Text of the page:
Thursday, August 28, 2008

Vacation and Ideas

I am on vacation at the moment and enjoying a lot of free time, sleep, and too many meals that my poor body doesn't need. That's what it's all about though, right?

I am also working on edits for myself, and others, and contemplating my newest next book. The writing has been sort of coming slowly so I drew up a list to help myself and you(haha!)to get motivated and ready to write.

Do you ever need to test some ideas, or come up with a solution for a plot problem? Here are some suggestions. Choose a few and use them in your writing life.

1. Decide what a successful plot is, and that will guide your efforts. In fact, reading many varieties of fiction should illuminate what has worked as a successful plot in another book. There are only so many plots in the world, so try to define what yours is.

2. Get critiques of what you have written. Others can tell you whether your idea will take you to the end of an entire book. I have found it helps to talk it out aloud. Sometimes when I do that, I discover the idea is not fully developed yet and have to go back and rethink.

3. Research. Look up or Google everything, as Marta says. What you don’t know is easily learned. Sometimes with careful observation and research you can work out whatever the kink is in the idea development.

4. Are you trying to write the wrong story? Sometimes we think we want to write a paranormal techno-thriller until we actually set to the task. It would be much easier to write the entire thing in an outline and discover the trouble we have ahead than get fifty pages in and say, uh oh.

5. Change perspectives. Get out and look at the world with different eyes. What would the story look like if you were rich, poor, or from another city. Einstein imagined riding on a beam of light, which led to his theory of relativity, so this technique has been known to work.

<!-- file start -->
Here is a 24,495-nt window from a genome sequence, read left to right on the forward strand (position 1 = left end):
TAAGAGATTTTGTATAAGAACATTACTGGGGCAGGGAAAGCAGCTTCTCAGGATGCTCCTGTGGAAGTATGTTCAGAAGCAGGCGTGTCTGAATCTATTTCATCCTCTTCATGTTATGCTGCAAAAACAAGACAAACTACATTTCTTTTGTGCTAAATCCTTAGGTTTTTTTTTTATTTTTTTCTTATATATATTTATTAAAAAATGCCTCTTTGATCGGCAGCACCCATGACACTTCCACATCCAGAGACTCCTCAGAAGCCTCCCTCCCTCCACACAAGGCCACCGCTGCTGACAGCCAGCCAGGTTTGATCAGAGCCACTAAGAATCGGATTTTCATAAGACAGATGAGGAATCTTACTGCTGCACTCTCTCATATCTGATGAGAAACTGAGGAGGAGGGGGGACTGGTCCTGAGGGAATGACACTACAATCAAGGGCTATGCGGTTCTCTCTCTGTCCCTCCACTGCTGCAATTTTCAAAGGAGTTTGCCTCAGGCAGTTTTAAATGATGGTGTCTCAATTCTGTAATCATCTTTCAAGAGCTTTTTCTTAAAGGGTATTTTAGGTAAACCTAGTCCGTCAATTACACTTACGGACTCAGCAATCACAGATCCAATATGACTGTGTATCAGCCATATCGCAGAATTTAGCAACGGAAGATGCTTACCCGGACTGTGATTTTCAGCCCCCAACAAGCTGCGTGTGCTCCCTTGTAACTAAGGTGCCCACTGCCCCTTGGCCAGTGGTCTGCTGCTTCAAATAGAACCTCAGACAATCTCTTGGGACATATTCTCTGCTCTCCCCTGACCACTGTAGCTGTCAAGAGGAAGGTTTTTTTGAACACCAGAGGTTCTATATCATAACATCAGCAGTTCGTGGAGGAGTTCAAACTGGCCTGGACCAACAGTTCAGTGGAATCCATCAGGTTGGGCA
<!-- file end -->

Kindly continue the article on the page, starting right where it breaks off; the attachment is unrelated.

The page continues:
6. Write the story while you sleep. Leave a tape recorder or pen and paper next to the bed for those middle-of-the-night ideas. Ideas come to us in the shower and when we are almost asleep because we are relaxed or the stresses of the day are not pounding us yet.

7. Write all of your ideas down, and then find a different way to tell the story. Write down all situations and ideas that come to mind. Later you can pick the meatballs out of the spaghetti.

8. Try "random generators." This is a fun one. Random generators give you a situation and character names or even an object or two. When you are totally void of ideas, you can start out with a person place or thing and usually find yourself off and running again.

9. Take a class or workshop. Look at what others have done. Writers love to talk about craft and usually have answers to any problem in the writing life. Find out how to get through your situation by asking what others have done in similar situations.

10. Be innovative. Don’t be afraid to try new things. No one knows what the market will be looking for next.

You can be sure it will be interesting and different though!


Marta Stephens said...

Random generators are fun to experiment with.

Since I write crime, I always start with the crime and work backwards. That's how I see it happening in real life. Someone finds a body and a few clues then start building a case.

In my work, "building a case" means telling the story of how my character solves the crime.

Good tips!

Aaron Paul Lazar said...

Hi, Kim. Sorry this is so late! Been doing more gardening, playing with grandkids, and cooking lately than hanging online. Great list - I love the "pick the meatballs out of the spaghetti" comment! LOL. Hope you're nicely rested now. ;o)